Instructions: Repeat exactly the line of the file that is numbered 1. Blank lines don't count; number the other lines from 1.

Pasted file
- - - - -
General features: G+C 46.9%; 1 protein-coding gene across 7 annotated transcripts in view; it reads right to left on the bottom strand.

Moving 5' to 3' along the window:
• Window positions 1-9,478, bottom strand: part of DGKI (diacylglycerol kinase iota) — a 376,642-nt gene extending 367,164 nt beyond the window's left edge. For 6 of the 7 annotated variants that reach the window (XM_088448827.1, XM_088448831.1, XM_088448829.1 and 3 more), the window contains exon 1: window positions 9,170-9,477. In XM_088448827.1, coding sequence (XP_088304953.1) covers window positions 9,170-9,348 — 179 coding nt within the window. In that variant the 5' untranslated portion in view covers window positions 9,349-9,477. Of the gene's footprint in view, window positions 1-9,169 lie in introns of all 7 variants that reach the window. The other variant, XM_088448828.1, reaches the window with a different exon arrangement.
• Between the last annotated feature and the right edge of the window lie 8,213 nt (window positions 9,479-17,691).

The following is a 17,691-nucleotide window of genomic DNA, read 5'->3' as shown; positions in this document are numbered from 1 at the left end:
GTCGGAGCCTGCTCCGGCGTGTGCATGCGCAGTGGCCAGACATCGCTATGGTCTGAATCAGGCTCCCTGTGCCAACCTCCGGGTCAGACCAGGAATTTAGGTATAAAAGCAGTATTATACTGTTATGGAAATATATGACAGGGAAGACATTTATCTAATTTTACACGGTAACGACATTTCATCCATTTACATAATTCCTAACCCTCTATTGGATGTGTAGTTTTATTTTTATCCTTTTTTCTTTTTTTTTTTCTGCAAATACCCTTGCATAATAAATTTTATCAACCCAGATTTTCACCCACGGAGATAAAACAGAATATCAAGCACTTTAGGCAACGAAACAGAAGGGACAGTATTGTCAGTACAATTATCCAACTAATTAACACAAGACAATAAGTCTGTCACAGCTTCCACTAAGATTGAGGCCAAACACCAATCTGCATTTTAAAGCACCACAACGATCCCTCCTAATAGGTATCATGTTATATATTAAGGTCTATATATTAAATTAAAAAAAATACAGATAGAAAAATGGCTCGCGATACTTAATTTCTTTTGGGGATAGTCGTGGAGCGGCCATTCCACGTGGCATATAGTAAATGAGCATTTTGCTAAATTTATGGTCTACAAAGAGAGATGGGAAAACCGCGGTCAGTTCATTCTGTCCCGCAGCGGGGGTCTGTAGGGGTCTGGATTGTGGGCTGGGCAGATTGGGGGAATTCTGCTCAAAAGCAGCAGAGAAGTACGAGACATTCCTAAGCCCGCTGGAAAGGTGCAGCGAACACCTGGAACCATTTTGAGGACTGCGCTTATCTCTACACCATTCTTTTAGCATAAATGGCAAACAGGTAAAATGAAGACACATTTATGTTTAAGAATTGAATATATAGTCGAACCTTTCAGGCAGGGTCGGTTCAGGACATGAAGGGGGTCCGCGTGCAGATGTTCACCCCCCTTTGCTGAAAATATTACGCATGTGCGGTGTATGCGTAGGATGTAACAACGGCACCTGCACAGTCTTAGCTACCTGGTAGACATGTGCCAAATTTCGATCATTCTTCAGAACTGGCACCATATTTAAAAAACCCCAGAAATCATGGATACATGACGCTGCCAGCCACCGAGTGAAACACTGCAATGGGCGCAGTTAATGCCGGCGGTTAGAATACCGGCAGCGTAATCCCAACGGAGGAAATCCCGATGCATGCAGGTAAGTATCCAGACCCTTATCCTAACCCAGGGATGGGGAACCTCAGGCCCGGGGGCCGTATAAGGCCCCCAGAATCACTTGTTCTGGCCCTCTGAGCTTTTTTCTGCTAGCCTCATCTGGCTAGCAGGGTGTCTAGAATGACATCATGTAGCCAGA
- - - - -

General features: G+C 46.9%; 1 protein-coding gene across 7 annotated transcripts in view; it reads right to left on the bottom strand.